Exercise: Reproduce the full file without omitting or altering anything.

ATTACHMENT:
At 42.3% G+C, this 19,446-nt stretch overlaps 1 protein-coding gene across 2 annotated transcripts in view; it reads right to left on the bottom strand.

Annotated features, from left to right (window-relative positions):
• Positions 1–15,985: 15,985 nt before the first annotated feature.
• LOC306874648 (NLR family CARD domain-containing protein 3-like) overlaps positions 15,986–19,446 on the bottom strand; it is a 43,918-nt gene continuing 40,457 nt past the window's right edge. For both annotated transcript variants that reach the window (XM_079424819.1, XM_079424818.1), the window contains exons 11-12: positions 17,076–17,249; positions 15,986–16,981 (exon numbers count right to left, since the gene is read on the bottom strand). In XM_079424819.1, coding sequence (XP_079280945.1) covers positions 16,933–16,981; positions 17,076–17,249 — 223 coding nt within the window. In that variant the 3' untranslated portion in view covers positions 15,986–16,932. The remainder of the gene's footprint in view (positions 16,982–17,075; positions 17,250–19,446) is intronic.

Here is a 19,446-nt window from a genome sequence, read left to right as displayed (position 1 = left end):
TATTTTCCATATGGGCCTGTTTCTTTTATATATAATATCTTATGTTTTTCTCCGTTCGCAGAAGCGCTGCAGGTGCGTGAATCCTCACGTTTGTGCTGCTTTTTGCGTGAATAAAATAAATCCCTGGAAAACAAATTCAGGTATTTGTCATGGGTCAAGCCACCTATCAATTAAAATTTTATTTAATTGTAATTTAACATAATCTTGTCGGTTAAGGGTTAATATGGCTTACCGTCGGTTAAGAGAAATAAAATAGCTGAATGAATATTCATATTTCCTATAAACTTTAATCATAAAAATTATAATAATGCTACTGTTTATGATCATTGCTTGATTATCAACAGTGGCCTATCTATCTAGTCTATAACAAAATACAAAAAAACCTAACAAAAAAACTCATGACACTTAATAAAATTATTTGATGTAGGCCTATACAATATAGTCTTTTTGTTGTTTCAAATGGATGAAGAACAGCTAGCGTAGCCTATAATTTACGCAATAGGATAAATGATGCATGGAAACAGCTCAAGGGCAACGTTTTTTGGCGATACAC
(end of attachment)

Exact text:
At 42.3% G+C, this 19,446-nt stretch overlaps 1 protein-coding gene across 2 annotated transcripts in view; it reads right to left on the bottom strand.

Annotated features, from left to right (window-relative positions):
• Positions 1–15,985: 15,985 nt before the first annotated feature.
• LOC306874648 (NLR family CARD domain-containing protein 3-like) overlaps positions 15,986–19,446 on the bottom strand; it is a 43,918-nt gene continuing 40,457 nt past the window's right edge. For both annotated transcript variants that reach the window (XM_079424819.1, XM_079424818.1), the window contains exons 11-12: positions 17,076–17,249; positions 15,986–16,981 (exon numbers count right to left, since the gene is read on the bottom strand). In XM_079424819.1, coding sequence (XP_079280945.1) covers positions 16,933–16,981; positions 17,076–17,249 — 223 coding nt within the window. In that variant the 3' untranslated portion in view covers positions 15,986–16,932. The remainder of the gene's footprint in view (positions 16,982–17,075; positions 17,250–19,446) is intronic.

Here is a 19,446-nt window from a genome sequence, read left to right as displayed (position 1 = left end):
TATTTTCCATATGGGCCTGTTTCTTTTATATATAATATCTTATGTTTTTCTCCGTTCGCAGAAGCGCTGCAGGTGCGTGAATCCTCACGTTTGTGCTGCTTTTTGCGTGAATAAAATAAATCCCTGGAAAACAAATTCAGGTATTTGTCATGGGTCAAGCCACCTATCAATTAAAATTTTATTTAATTGTAATTTAACATAATCTTGTCGGTTAAGGGTTAATATGGCTTACCGTCGGTTAAGAGAAATAAAATAGCTGAATGAATATTCATATTTCCTATAAACTTTAATCATAAAAATTATAATAATGCTACTGTTTATGATCATTGCTTGATTATCAACAGTGGCCTATCTATCTAGTCTATAACAAAATACAAAAAAACCTAACAAAAAAACTCATGACACTTAATAAAATTATTTGATGTAGGCCTATACAATATAGTCTTTTTGTTGTTTCAAATGGATGAAGAACAGCTAGCGTAGCCTATAATTTACGCAATAGGATAAATGATGCATGGAAACAGCTCAAGGGCAACGTTTTTTGGCGATACAC